Part I: Water

Part II: Base Pairing

Part III: Salt, pH and Temperature

Part IV: Proteins and RNA

I told Kastle awhile ago I could write a post explaining what DNA was. This is an attempt at explaining the basics.

DNA Part I: The Most Important Structural Element of DNA

Here is a molecular model of DNA. It has a deoxyribose sugar and phosphate backbone and nitrogenous bases. What is missing from this picture?


Think about the structure of the Eiffel Tower. What do you think when you see this?

Our tremendous size biases us. When we think about structures, we often think about freestanding structures in air. Most people don’t think of the air around and inside the Eiffel Tower as part of the Eiffel Tower. Indeed, if the Eiffel Tower was moved to the Moon, it would pretty much look the same.


That is not the case at the molecular level. The most important structural element of DNA is water. Part I of this will be about water, hydrophilic (“water loving”) molecules and hydrophobic (“water hating”) molecules.

The Concept of Electronegativity

In molecules, different atoms have different affinities for the negatively charged electrons. The relative affinity for electrons is called “electronegativity.” Here is a chart of electronegativity:


Oxygen is much more electronegative than hydrogen (3.5 v 2.1). That means water is a polar molecule: the hydrogen side of a water molecule is more positive than the molecule as a whole, and the oxygen side is more negatively charged than the molecule as a whole.

This property allows it to dissolve charged ions such as salt (the green ones are negative chloride ions and the white ones are positive sodium ions):



It also allows it to dissolve other highly polar molecules like the sugars ribose and deoxyribose. Deoxyribose has carbons, oxygens and hydrogens. The oxygen atoms (3.5 electronegativity) are partially negative and the hydrogen (2.1 electronegativity) and carbon (2.5 electronegativity) atoms bonded to the oxygens are partially positive.


Another highly polar molecule is phosphate. Oxygen is partially negative and phosphate is partially positive because oxygen is more electronegative than phosphorus (3.5 v 2.2):

Non-polar molecules lack strong electronegativity differences within the molecules. “oil and water don’t mix.” Here is an oil, a kind of triglyceride:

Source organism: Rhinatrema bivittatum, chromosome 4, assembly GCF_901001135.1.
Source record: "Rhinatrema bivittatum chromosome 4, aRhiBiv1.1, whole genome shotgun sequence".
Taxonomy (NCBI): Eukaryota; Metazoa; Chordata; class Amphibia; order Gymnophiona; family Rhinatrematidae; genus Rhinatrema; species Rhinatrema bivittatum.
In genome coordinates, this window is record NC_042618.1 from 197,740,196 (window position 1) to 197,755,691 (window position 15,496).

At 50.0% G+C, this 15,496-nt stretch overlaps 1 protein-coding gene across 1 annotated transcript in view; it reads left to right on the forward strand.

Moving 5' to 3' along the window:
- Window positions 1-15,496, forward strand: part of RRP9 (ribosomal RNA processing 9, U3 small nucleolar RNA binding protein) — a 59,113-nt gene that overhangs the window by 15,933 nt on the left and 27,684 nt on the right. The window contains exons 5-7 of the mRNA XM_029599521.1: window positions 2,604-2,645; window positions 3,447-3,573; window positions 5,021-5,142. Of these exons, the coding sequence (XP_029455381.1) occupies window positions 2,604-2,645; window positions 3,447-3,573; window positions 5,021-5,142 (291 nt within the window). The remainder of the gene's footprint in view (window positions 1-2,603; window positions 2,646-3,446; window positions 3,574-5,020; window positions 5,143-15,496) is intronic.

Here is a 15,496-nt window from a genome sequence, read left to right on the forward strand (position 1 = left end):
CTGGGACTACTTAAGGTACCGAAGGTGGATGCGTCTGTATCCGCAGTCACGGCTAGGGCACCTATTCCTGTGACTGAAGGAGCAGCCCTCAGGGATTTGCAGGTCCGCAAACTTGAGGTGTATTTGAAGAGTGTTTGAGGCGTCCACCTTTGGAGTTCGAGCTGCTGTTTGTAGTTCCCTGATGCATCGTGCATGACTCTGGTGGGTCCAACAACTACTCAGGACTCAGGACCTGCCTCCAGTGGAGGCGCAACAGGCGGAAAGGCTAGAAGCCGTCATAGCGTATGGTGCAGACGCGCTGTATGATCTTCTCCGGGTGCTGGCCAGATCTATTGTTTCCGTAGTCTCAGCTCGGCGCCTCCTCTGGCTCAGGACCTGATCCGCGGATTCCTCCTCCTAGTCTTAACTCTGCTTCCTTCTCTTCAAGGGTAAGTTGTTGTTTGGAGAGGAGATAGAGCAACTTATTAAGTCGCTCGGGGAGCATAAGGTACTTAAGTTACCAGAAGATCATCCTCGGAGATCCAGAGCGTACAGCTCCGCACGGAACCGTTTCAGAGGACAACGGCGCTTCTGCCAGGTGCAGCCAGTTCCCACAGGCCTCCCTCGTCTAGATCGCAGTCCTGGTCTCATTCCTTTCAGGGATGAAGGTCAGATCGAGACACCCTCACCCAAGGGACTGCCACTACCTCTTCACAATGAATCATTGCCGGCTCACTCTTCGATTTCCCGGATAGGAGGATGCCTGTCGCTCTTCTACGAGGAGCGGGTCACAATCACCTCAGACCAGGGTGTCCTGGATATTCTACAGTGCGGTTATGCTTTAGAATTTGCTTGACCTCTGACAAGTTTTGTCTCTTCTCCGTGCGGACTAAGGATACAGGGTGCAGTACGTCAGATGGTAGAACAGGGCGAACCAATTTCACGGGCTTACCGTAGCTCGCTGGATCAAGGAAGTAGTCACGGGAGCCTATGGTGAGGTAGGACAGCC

Here are the nitrogenous bases of DNA:


They are a kind of compound called “aromatic molecules.” No, those don’t necessarily smell, but what you need to know for this is they are all highly hydrophobic. There are also a few little polar groups (see the oxygens and nitrogens?) on those hydrophobic molecules. Therefore, they are called “amphiphilic molecules” meaning they have both hydrophilic and hydrophobic parts. That will become important in a later post when I talk about “base pairing.” For now, don’t worry about those.

Amphiphilic Molecules

Amphiphilic molecules behave in a funny way in water. They self-organize so the hydrophobic parts stay away from the water and the hydrophilic parts face the water. Here are detergent molecules in a “micelle”:



^The yellow strands are carbons and hydrogens and the red heads are phosphates.

Here is a drawing of a cell membrane:


Notice how the hydrogen/carbon chains stay out of the water while the phosphate heads stay in the water.

DNA Is All About Excluding Water

Here is the structure of DNA again:

It cannot form a micelle. However, it can have the bases “stack” on each other and pair up to exclude the water and have the hydrophilic sugar and phosphate backbone stay in the water. Here is a space filling model that shows there is no room for water on the inside of DNA:


Not very visually appealing, huh? Here is a someone more schematic picture:

Every property of DNA follows from water: hydrophilic backbone and hydrophobic bases. There are other minor details which I will be covering in the next few posts.